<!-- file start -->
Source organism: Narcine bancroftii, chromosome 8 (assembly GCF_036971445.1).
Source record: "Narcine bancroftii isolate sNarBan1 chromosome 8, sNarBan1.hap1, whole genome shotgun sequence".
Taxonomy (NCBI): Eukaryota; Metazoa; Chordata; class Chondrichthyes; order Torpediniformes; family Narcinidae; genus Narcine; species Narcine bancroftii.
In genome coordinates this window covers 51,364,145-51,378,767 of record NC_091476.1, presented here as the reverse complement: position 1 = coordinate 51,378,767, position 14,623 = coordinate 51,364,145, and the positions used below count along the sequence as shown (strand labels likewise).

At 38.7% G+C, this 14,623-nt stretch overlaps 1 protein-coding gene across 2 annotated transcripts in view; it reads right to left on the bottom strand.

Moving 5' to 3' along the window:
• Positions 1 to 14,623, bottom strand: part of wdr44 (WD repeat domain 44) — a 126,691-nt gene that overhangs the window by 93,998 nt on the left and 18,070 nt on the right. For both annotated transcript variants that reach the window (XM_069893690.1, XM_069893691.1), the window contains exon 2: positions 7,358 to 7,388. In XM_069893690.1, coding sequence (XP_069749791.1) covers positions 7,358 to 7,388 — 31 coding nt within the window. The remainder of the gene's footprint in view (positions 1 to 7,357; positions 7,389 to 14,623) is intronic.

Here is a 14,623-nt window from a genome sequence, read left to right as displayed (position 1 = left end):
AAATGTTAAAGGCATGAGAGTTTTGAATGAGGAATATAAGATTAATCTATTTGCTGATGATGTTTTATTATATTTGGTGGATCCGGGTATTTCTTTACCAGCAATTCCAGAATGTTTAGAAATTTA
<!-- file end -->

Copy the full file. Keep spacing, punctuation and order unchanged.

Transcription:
Source organism: Narcine bancroftii, chromosome 8 (assembly GCF_036971445.1).
Source record: "Narcine bancroftii isolate sNarBan1 chromosome 8, sNarBan1.hap1, whole genome shotgun sequence".
Taxonomy (NCBI): Eukaryota; Metazoa; Chordata; class Chondrichthyes; order Torpediniformes; family Narcinidae; genus Narcine; species Narcine bancroftii.
In genome coordinates this window covers 51,364,145-51,378,767 of record NC_091476.1, presented here as the reverse complement: position 1 = coordinate 51,378,767, position 14,623 = coordinate 51,364,145, and the positions used below count along the sequence as shown (strand labels likewise).

At 38.7% G+C, this 14,623-nt stretch overlaps 1 protein-coding gene across 2 annotated transcripts in view; it reads right to left on the bottom strand.

Moving 5' to 3' along the window:
• Positions 1 to 14,623, bottom strand: part of wdr44 (WD repeat domain 44) — a 126,691-nt gene that overhangs the window by 93,998 nt on the left and 18,070 nt on the right. For both annotated transcript variants that reach the window (XM_069893690.1, XM_069893691.1), the window contains exon 2: positions 7,358 to 7,388. In XM_069893690.1, coding sequence (XP_069749791.1) covers positions 7,358 to 7,388 — 31 coding nt within the window. The remainder of the gene's footprint in view (positions 1 to 7,357; positions 7,389 to 14,623) is intronic.

Here is a 14,623-nt window from a genome sequence, read left to right as displayed (position 1 = left end):
AAATGTTAAAGGCATGAGAGTTTTGAATGAGGAATATAAGATTAATCTATTTGCTGATGATGTTTTATTATATTTGGTGGATCCGGGTATTTCTTTACCAGCAATTCCAGAATGTTTAGAAATTTA